In "The Dark Rider," a family feud dating dating back to a civil war in the 1600's leads to an annual re-enactment of a battle during that war between the two families. On one side are the DeQuettevilles; the hosts of the re-enactment, the losers of the battle, but the winners of each replay since. On the other side are the Fleetwoods, the royal-loyalists who generally find the DeQuetteville family annoying, but considering the closeness of the two family's lands - impossible to ignore.
Causton CID is called in when a member of the DeQuettevilles appears to have fallen off of the top of their home in the middle of the night. The family member that found him, Toby (James Callis, Battlestar Galactica), insists that he saw a headless horseman leaving at the time of death and this brings up old memories of a supposed haunting by an ancestor of theirs. Barnaby and Jones soon meet the rest of the family, including Toby's 10-minute older twin Julian (also played by Callis), their father Ludo (William Gaunt), Mother Izzy (Eleanor Baron), Julian's wife Diana (Raquel Cassidy), Toby's wife Betty (Kerry Fox) and Toby's son Simon (James Clay).
It quickly becomes apparent that this family has a few secrets, including some kind of trauma that took Toby's first wife and silenced Simon some five years prior, and the detectives will have to uncover those secrets to figure out exactly what is going on. At first, the obvious suspects seem to be the rival family, Sasha (Natalie Mendoza) and Harry (Paul Ritter) Fleetwood, because of a bet over some land hinging over the upcoming re-enactment, but when Julian is killed and Toby ends up next in the line of succession (after his father's death), suspecision turns towards Toby's wife over the meek younger twin.
This episode also has an audio commentary track with Dudgeon and Director Alex Pillai. It should be interesting for any long-time follower of the series.
In the set's second episode, "Murder of Innocence," one of Jones' old cases from his constable days comes back to haunt him. A man Jones caught and arrested for murder, Grady Felton, returns to the village where he committed his crime just in time for people on his supposed "hit list" to start dropping dead. Of course, the obvious suspect is Felton himself, but it seems he has an airtight alibi for each murder. First, the family he wronged as a teenager is at the bus station to torment him just when the murder is taking place. After that, he is under police watch during the second murder, and after an attempt to burn down Felton's place, the man is hospitalized while the hit list keeps getting shorter.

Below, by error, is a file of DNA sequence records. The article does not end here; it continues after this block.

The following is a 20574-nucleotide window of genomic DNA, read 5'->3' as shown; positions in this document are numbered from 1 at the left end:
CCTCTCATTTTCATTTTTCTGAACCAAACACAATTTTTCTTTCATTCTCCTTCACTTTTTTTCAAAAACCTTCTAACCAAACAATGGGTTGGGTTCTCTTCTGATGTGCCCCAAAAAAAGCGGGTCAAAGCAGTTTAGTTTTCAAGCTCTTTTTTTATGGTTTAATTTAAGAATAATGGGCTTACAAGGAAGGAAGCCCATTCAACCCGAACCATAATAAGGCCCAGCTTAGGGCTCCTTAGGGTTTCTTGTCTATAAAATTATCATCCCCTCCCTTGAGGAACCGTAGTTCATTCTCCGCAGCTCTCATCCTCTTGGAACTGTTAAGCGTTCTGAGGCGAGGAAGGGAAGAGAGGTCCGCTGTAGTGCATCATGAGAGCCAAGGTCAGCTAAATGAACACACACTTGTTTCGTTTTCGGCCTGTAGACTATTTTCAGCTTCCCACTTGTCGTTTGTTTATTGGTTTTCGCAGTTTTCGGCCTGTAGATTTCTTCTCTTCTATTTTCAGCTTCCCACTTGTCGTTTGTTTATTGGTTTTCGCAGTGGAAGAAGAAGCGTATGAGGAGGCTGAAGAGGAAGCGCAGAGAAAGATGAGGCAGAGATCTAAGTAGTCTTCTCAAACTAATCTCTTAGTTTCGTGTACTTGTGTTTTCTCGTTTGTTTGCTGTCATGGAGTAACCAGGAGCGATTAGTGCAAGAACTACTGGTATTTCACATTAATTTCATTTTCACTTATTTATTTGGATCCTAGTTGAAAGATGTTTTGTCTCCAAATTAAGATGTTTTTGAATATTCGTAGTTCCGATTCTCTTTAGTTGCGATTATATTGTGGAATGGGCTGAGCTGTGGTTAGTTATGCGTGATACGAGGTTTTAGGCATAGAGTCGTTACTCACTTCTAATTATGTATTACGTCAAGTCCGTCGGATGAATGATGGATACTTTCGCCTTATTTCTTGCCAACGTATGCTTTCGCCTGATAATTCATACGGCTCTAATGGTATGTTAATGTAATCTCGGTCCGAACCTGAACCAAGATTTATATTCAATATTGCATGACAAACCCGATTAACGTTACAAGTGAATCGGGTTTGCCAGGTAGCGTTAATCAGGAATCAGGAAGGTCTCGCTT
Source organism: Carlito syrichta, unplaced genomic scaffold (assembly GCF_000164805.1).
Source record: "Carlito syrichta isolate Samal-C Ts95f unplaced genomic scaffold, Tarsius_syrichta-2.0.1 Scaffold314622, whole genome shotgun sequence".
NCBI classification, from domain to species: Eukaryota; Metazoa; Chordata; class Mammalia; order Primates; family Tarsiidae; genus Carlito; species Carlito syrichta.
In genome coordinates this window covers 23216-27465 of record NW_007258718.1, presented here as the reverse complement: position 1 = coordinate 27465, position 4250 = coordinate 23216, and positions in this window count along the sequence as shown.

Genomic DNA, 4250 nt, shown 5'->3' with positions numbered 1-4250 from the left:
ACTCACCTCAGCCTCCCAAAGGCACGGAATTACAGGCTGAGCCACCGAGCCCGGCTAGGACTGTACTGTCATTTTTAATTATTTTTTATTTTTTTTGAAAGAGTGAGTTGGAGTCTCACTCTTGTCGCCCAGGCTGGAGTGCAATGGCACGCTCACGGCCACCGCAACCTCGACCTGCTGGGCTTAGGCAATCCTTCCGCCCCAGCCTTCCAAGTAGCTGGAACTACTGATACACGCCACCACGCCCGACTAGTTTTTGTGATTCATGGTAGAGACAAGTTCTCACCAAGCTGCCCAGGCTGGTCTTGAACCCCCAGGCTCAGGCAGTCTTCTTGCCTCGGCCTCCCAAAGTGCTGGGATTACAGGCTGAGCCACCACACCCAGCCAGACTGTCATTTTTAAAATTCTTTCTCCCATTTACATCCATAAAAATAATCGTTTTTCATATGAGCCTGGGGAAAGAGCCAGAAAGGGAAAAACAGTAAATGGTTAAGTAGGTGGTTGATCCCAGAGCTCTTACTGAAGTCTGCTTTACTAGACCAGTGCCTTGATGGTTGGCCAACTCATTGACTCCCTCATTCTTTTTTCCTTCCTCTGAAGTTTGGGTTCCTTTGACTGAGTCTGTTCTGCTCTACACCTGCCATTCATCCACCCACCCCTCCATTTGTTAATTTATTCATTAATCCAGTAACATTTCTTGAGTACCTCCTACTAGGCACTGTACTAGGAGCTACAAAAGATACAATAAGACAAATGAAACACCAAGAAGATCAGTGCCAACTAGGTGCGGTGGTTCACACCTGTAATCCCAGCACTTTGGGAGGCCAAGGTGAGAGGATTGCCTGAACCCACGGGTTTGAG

Jones, who spent a lot of time with the family after the trial, is trying to keep those who sent Felton to jail from dying, but he too is on the list and narrowly misses getting killed himself. Barnaby starts to question everything they know, not only about the timing of the events, but also about the original case back in 1994 in order to figure out exactly what is going on.
In "Death and the Divas," we learn that Barnaby is a fan of 1960's horror films, and when the Midsomer Langly Film Society shows some classics to honor a local star, Stella Harris (Sinead Cusack), John and Sarah join in the viewing. The event doesn't quite go as planned though. Just when Stella is going to give her speech, her estranged sister, Diana Davenport (Harriet Walter), and Hollywood star, appears after 40 years away from the area to steal Stella's spotlight. What no one at the event realizes is that at about that time and just down the street, a writer named Eve Lomax is killed in such a way as to mimic one of Stella's old vampire films.
Since deaths seem to run in threes in Midsomer, you can expect at least a couple more murders as Barnaby works to put the pieces together. He soon realizes that the deaths mimic other films from Stella's past and it seems the people dying are on the verge of uncovering some secret family history only a few members of the movie stars' family knows.
One interesting aspect of this episode is the fact that pieces of these 1960's horror films were created and are seen several times in the episode, and quite frankly, a lot of attention to detail was obviously done to get the Hammer Film style right - complete with flashy green lights, close-ups on mouths and eyes for dramatic effect and somewhat cheesy acting.
This episode also features a 15 minute behind-the-scenes documentary that talks about putting the show together and the extra effort that went into filming the 1960's style films and how the showrunners worked to recreate that feel.
While Midsomer Murders: Set 23 only has three mysteries, I found them all to be great mysteries and I found many of my guesses and thoughts to be wrong. In only one episode did I feel a little cheated in the final reveal as it felt a little cheap, but that's fine, and I won't say which episode for fear of ruining the episode for viewers. I especially enjoyed Callis in his twin roles, as well as the attempts to reproduce the Hammer Films style horror movie in "Death and the Divas."